Friday, 15 June 2012

Fur is Foul and Fowl is Fair

                In addition to the game pie dish moulds found in the attic of the old Kirkham’s pottery works by Susan Ellis-Williams (see yesterday), Portmeirion Potteries continued to produce the traditional Kirkham hen shaped egg-holders, in a variety of sizes and colours.

Portmeirion Hen egg-holder

Egg holders were popular in the past, in the days before refrigerators, and eggs kept in a pottery holder, in a cool larder, are better than those kept in the fridge. Buy your eggs in small quantities, half a dozen say, or a dozen at most for a family, and they will remain perfectly fresh for two or three weeks. If in doubt, drop the egg in a glass of cold water – if it sinks, it is still fresh, but if it floats, it is likely to be past its best. Eggs kept in the fridge, especially in the door, suffer from temperature fluctuations as the door is repeatedly opened and closed. Those kept at the back of the fridge will keep longer, but the egg begins to break down and become watery, and may absorb smells and flavours from other foods. A cold egg, fried in lard or bacon fat (never use oil) will spit and splutter, and if not cooked thoroughly may be a little too raw – think salmonella. If used for baking, get them out of the fridge and allow to return to room temperature before using them – or better still, just keep them in a pottery holder to begin with. This is the size two hen, in brown ‘Rockingham’ glaze, which was eventually retired in 1983. 

Compare the better modelling, detail and colour of the Portmeirion hen with a cheaper, generic egg-holder from an unknown maker. 

Generic Egg Holder with less detailed plumage

Portmeirion Hen showing greater detail of plumage

The Portmeirion hen is much sharper, with a much more convincing basket, better feathers and the glaze colour is deeper and richer. The last hen (White No 1) was produced by them in 1994.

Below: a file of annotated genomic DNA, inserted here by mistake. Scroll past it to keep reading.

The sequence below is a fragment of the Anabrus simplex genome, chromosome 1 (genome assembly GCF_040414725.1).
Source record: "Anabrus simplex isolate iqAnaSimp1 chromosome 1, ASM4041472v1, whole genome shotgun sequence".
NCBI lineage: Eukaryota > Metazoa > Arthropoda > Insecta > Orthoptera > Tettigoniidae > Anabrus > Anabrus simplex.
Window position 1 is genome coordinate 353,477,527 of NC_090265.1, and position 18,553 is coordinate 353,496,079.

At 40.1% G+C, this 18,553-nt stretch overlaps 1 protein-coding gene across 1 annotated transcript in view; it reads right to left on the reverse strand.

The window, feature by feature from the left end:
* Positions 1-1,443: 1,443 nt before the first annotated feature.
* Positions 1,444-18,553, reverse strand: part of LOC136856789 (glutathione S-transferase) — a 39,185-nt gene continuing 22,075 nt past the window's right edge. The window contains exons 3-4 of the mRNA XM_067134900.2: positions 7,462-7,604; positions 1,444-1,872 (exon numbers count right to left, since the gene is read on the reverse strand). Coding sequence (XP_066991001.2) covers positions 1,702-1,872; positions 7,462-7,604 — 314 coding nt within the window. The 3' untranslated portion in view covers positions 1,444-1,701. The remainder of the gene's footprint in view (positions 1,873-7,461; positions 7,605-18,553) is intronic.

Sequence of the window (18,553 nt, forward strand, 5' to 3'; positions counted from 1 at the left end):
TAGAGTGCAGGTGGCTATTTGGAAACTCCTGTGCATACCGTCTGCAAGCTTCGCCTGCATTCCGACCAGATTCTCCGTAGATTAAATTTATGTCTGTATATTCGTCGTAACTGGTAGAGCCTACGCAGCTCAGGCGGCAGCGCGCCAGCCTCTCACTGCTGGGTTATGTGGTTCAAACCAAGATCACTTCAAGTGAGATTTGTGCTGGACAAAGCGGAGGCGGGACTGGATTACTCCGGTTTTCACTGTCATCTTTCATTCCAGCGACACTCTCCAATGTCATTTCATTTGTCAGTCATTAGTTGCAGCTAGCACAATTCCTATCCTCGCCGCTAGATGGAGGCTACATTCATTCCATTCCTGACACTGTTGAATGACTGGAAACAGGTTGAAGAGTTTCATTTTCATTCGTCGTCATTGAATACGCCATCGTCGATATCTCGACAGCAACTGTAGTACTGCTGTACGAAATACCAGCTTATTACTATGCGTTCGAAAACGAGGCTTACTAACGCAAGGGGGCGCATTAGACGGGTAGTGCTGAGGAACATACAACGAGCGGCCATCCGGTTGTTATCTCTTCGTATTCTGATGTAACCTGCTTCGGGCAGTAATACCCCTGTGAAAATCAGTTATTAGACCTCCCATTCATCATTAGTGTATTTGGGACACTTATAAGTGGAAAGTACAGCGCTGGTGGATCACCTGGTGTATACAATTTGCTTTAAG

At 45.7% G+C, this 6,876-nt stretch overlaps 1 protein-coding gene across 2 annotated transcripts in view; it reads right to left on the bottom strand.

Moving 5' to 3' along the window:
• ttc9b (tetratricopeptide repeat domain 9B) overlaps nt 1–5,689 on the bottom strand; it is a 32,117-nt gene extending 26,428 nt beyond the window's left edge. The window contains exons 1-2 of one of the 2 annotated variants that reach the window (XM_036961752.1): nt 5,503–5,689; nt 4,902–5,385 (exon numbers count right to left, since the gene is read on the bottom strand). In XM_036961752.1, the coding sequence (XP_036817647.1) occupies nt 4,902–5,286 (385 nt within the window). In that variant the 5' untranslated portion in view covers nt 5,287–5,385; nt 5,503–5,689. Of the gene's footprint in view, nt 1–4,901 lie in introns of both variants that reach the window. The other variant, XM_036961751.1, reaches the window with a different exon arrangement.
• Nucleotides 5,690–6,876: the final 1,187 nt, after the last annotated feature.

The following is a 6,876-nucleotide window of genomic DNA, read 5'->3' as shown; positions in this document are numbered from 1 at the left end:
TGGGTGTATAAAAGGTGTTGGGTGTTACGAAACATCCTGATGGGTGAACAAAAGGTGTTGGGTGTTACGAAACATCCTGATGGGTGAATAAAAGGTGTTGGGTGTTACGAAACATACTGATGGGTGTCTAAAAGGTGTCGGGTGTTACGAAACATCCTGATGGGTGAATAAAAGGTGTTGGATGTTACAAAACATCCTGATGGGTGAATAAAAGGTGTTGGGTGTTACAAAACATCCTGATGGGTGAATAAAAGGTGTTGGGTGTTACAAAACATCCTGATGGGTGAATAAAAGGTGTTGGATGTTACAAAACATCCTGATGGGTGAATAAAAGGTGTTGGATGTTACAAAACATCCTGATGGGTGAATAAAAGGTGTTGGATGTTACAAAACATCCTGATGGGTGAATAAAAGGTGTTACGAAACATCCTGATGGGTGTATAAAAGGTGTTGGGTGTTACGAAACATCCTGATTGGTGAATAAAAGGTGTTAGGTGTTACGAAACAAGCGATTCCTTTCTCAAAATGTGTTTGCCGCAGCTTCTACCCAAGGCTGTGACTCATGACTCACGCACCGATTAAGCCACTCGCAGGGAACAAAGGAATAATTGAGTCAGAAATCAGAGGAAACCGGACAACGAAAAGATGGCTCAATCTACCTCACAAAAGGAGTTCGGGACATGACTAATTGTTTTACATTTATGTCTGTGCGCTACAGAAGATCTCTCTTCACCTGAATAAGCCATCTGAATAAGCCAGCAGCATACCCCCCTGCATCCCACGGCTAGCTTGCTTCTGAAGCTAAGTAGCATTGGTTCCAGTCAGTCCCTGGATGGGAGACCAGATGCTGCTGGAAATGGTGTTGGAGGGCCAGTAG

Portmeirion Duck egg-holder

From 1975, Portmeirion produced a white duck shaped egg-holder, modelled by Susan Ellis-Williams (her only modelled bird), and signed by her ‘Susan Ellis-Williams 1975’ beneath the tail. The lid was sold on the basket base of the No 1 hen-shaped holder, and the duck, like the hens, has two chicks peeping out from beneath its wing. 

Susan Ellis-Williams signature and 1975 - if you look closely

This design was available until 1983, and is now quite rare and desirable to collectors (because of the signature); examples do not often become available, (so if you come across one at a reasonable price, I suggest you snap it up). 

Portmeirion Dolphin shaving mug

Another piece from Portmeirion is this magnificent shaving mug, in the form of an old-fashioned, grotesque dolphin, decorated with rose hips and flowers. This is a piece to divide people; you’ll either love it or hate it. I could bore the bejaysus out of you with Portmeirion pottery – I love it, and have quite a collection, especially of the Botanic Garden series, but I’ll leave it alone for now. 

Another view

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